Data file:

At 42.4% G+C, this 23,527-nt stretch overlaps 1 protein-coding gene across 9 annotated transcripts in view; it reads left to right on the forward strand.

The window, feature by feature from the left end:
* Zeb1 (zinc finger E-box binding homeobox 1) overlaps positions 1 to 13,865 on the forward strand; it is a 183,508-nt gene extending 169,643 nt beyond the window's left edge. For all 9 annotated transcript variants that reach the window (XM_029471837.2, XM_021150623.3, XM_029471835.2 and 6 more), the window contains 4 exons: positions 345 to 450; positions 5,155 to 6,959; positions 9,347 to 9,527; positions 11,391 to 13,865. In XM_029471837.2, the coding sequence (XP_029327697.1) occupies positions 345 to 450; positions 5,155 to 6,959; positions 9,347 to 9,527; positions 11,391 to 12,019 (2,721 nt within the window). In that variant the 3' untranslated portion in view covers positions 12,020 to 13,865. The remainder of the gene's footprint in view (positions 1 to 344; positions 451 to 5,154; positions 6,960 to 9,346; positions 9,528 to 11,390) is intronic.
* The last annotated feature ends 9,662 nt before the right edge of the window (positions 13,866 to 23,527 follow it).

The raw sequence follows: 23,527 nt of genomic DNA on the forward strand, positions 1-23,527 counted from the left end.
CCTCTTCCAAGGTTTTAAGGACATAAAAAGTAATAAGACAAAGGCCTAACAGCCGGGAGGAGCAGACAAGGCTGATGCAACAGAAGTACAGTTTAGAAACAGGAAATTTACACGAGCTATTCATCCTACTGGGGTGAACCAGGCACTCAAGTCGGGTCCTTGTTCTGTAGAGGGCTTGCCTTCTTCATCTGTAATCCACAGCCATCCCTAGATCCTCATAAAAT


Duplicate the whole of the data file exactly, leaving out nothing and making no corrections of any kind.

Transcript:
At 42.4% G+C, this 23,527-nt stretch overlaps 1 protein-coding gene across 9 annotated transcripts in view; it reads left to right on the forward strand.

The window, feature by feature from the left end:
* Zeb1 (zinc finger E-box binding homeobox 1) overlaps positions 1 to 13,865 on the forward strand; it is a 183,508-nt gene extending 169,643 nt beyond the window's left edge. For all 9 annotated transcript variants that reach the window (XM_029471837.2, XM_021150623.3, XM_029471835.2 and 6 more), the window contains 4 exons: positions 345 to 450; positions 5,155 to 6,959; positions 9,347 to 9,527; positions 11,391 to 13,865. In XM_029471837.2, the coding sequence (XP_029327697.1) occupies positions 345 to 450; positions 5,155 to 6,959; positions 9,347 to 9,527; positions 11,391 to 12,019 (2,721 nt within the window). In that variant the 3' untranslated portion in view covers positions 12,020 to 13,865. The remainder of the gene's footprint in view (positions 1 to 344; positions 451 to 5,154; positions 6,960 to 9,346; positions 9,528 to 11,390) is intronic.
* The last annotated feature ends 9,662 nt before the right edge of the window (positions 13,866 to 23,527 follow it).

The raw sequence follows: 23,527 nt of genomic DNA on the forward strand, positions 1-23,527 counted from the left end.
CCTCTTCCAAGGTTTTAAGGACATAAAAAGTAATAAGACAAAGGCCTAACAGCCGGGAGGAGCAGACAAGGCTGATGCAACAGAAGTACAGTTTAGAAACAGGAAATTTACACGAGCTATTCATCCTACTGGGGTGAACCAGGCACTCAAGTCGGGTCCTTGTTCTGTAGAGGGCTTGCCTTCTTCATCTGTAATCCACAGCCATCCCTAGATCCTCATAAAAT